By Ramsey Khalifeh
Boston University News Service
A silent battle has been ensuing between major grocery corporations and local liquor organizations in the Massachusetts legislature over the past few years. When the COVID-19 pandemic hit, arms were dropped. But the time for confrontation is approaching.
On Nov. 8, Massachusetts voters will flock to their local polling places for the upcoming midterm election. Question three on the ballot will ask voters to decide on a bill that will adjust current liquor license laws.
The bill proposes to double the amount of beer and wine licenses a person or business can have and reduce the number of full hard liquor licenses from nine to seven. It will also criminalize self checkout kiosks for alcohol, increase fines, and allow sellers to accept out of state identification for the purchasing of alcohol.
“A vote yes safely expands consumer convenience in a way that supports local businesses across the state,” said Robert Mellion, the co-drafter of question three and executive general counsel to the Massachusetts Package Stores Association.
The introduction of this bill was out of necessity, Mellion said during a phone interview, a defense against large corporations who have been pushing for the expansion of liquor licenses for many years.
“This is a compromise,” Mellion said. “If we didn’t have to, we wouldn’t be doing this.”
In 2019, Cumberland Farms, a national chain of convenience stores with over 100 locations in Massachusetts, introduced a bill that allowed businesses to receive unlimited licenses to sell beer and wine. This allowed them to expand their chains across the state. Mellion fears it would give big businesses, such as Target and Walmart, too much power and potentially put independently owned liquor stores out of business.
States across the country are currently facing the same phenomenon: larger corporations trying to expand their businesses to sell liquor and beat out competition. In Colorado, voters are preparing to decide in their midterm election if grocery stores will be allowed to sell wine — they are currently limited to beer only. Similar initiatives are happening in Connecticut and Texas.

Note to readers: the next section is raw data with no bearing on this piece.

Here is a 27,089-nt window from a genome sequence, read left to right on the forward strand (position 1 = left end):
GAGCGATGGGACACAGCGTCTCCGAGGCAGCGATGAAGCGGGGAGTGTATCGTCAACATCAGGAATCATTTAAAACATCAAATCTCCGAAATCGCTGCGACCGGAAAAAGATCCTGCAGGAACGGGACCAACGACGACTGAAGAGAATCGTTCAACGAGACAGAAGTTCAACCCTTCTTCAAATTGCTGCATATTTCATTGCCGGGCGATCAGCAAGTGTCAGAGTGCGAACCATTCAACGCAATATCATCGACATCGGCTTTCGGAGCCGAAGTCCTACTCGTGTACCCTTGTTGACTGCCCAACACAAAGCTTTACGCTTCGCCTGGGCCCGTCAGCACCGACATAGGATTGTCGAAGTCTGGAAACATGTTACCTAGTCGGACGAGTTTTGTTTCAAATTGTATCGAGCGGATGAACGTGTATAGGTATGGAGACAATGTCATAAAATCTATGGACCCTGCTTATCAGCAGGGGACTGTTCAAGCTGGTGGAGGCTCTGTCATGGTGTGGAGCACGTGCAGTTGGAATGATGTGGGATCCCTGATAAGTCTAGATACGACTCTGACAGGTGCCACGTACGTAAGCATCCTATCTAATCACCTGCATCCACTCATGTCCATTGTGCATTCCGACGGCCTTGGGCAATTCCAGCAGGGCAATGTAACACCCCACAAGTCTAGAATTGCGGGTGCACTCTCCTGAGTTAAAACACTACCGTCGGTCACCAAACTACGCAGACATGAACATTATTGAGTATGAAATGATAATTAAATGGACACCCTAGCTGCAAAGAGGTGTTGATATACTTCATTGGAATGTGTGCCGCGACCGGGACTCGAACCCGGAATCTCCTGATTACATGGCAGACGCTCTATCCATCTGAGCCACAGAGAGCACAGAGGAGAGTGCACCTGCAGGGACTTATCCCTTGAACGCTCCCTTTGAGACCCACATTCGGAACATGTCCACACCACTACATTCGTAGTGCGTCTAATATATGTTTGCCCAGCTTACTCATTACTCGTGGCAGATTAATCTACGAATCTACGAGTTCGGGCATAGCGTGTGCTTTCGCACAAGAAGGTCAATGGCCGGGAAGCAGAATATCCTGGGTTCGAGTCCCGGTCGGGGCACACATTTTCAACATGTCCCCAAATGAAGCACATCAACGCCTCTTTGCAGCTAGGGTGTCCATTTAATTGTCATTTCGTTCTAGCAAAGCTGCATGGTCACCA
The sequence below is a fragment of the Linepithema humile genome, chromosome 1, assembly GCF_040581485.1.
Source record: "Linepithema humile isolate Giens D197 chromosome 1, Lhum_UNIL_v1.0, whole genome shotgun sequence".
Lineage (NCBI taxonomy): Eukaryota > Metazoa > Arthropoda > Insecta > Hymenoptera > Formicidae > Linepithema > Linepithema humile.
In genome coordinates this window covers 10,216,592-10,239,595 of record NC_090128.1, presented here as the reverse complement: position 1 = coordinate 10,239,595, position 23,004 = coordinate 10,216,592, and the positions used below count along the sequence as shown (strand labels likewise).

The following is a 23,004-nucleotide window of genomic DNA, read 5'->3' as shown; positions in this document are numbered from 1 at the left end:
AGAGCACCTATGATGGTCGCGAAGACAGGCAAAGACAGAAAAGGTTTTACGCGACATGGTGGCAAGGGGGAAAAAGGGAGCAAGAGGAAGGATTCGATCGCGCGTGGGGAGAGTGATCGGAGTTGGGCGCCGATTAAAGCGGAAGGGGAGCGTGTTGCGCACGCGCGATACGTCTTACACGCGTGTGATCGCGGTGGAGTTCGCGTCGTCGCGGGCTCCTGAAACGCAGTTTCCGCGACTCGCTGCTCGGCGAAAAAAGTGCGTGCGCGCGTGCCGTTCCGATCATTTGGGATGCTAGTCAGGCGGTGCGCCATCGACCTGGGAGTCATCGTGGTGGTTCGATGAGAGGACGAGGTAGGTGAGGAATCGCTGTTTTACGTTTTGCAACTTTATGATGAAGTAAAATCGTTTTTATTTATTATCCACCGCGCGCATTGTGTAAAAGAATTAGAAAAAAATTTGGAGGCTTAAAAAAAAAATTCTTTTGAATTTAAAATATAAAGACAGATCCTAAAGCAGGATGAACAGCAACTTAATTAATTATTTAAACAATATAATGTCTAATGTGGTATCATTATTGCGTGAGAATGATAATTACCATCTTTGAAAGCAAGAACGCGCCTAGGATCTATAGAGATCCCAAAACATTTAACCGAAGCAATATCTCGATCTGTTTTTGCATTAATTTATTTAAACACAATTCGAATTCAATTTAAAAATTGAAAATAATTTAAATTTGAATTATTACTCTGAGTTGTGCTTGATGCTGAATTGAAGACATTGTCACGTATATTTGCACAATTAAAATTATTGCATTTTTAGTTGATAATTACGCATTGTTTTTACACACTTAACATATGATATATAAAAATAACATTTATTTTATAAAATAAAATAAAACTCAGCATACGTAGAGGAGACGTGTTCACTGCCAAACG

“I’m fearful about what happens in Colorado,” Mellion said. “I’m fearful for the small businesses in that state, I think they’re going to get wiped out.”
Food Stores for Consumer Choice, an organization which represents major grocery stores both in Massachusetts and nationally, believe the proposed bill is unfair.
According to the Massachusetts Secretary of State website, arguments against the bill believe it will create injustice against retailers who sell more than alcohol, eliminate convenient point of sale systems, and disfavors those with less money.
Michael Garon, a resident of Brookline, is in favor of expanding consumer choice, both in his neighborhood and for all Massachusetts residents.
“I support having consumer choice and I like the idea of restaurants and local businesses being able to sell liquor,” Garon said. “[However] I don’t feel like I need access to more or easier access to more alcohol.”
For Garon, a father of two high school-aged children, other aspects of the bill are more in his favor when it comes to limiting self-checkout and increasing business penalties for selling to minors
“I don’t want government to be overbearing and make really onerous laws. [At] the same time, if liquor is literally everywhere and it’s super easy for minors to get, I don’t love that, I don’t love the message it sends,” Garon said.
For some local business owners, the proposed bill may not target them at all.
Wine Press, a small business specialty wine and beer store with locations in Brookline and Fenway, may not see any changes with how they operate. Since the bill decreases full liquor licenses per business, this clause doesn’t apply to them since they don’t sell spirits.
“For us, we’re trying to be the best of what our neighborhoods need us to be,” said Aaron Mehta, the owner of Wine Press, in an interview tucked away in the back room of their Brookline location. Although Wine Press’ strategy isn’t to expand, Mehta said he appreciates the potential changes in question three.
“Where I appreciate the spirit of this initiative, is that even though we’re wine focused and the idea is to expand beer and wine, essentially for grocery stores, they are trying to limit the number of places where you can buy alcohol,” Mehta said. “And I think in the spirit of creating small business success, I think that’s important.”
However for Mehta, who is a member of the Massachusetts Package Stores Association, the message this bill sends may ultimately not be in his best interest.
“This ballot is trying to do something positive for small businesses. But it’s only because they’re very scared of what the alternative is, and I don’t like making a decision out of fear,” Mehta said. “That’s what it smells like to me.”